Blood and Circulation

All the arthropods that are the subject of this book possess an open circulatory system (Jones 1977). That is, the blood moves for the most part over and around the tissues and organs, bathing them and exchanging molecules with them directly, in a continuous body cavity, the hemocoel. In insects, there are no blood vessels save the main aorta that leads anteriorly, directly from the heart (McCann 1970), and empties into sinuses surrounding the brain. In centipedes, there are short lateral arteries leading to the gut and other minor vessels. There is a "pulmonary artery" to the book lungs in spiders as well as secondary vessels to the legs, tail, and so on, in other arachnids. The heart, which lies dorsally in the hemocoel, just beneath the abdominal roof, propels the blood forward with peristaltic contractions. After passing through the body cavity, including the legs, antennae, wings, and other appendages, and often aided by auxiliary, pulsatile organs at their bases, the blood reenters the heart through lateral pores (ostia).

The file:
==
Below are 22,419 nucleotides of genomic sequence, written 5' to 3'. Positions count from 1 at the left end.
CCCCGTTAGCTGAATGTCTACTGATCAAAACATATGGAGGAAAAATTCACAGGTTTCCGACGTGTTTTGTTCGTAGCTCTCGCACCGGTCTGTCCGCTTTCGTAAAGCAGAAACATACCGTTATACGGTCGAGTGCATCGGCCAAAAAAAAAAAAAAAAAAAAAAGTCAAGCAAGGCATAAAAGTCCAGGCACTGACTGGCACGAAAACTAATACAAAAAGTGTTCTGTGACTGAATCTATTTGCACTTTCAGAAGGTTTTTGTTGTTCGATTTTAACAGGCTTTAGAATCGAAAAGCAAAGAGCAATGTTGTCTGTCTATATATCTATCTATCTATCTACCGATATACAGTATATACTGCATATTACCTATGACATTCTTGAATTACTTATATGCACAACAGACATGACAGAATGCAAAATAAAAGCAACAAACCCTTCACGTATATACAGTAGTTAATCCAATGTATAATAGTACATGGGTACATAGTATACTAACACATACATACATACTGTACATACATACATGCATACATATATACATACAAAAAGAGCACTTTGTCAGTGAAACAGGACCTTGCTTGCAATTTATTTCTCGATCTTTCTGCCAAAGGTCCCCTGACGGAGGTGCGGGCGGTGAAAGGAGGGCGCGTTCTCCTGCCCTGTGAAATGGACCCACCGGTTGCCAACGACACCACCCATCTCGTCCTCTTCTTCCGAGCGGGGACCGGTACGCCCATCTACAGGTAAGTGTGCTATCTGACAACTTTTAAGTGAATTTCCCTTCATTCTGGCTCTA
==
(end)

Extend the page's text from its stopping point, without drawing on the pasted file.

The blood itself (or hemolymph) consists of a fluid plasma (Florkin and Jeuniaux 1974) in which nucleated cells are suspended (Crossley 1975). The latter are of many types but normally do not possess hemoglobin like vertebrate corpuscles, the oxygen/carbon dioxide transport function being assumed by the tracheal system (see below). Insect blood is not red (except in a few specialized types that have hemoglobin, such as blood worms, Chironomus) but green, a mixture of carotenoid and bile pigment ("insectoverdin"), bluish, or almost clear. The functions of the blood cells include phagocytosis, wound healing, coagulation, storage, and regulation of intermediate metabolism. The plasma serves primarily as the carrier of substances to tissues and also provides a store of nutritive compounds such as sugars and proteins. Its water acts as a reservoir for the maintenance of cellular fluids.

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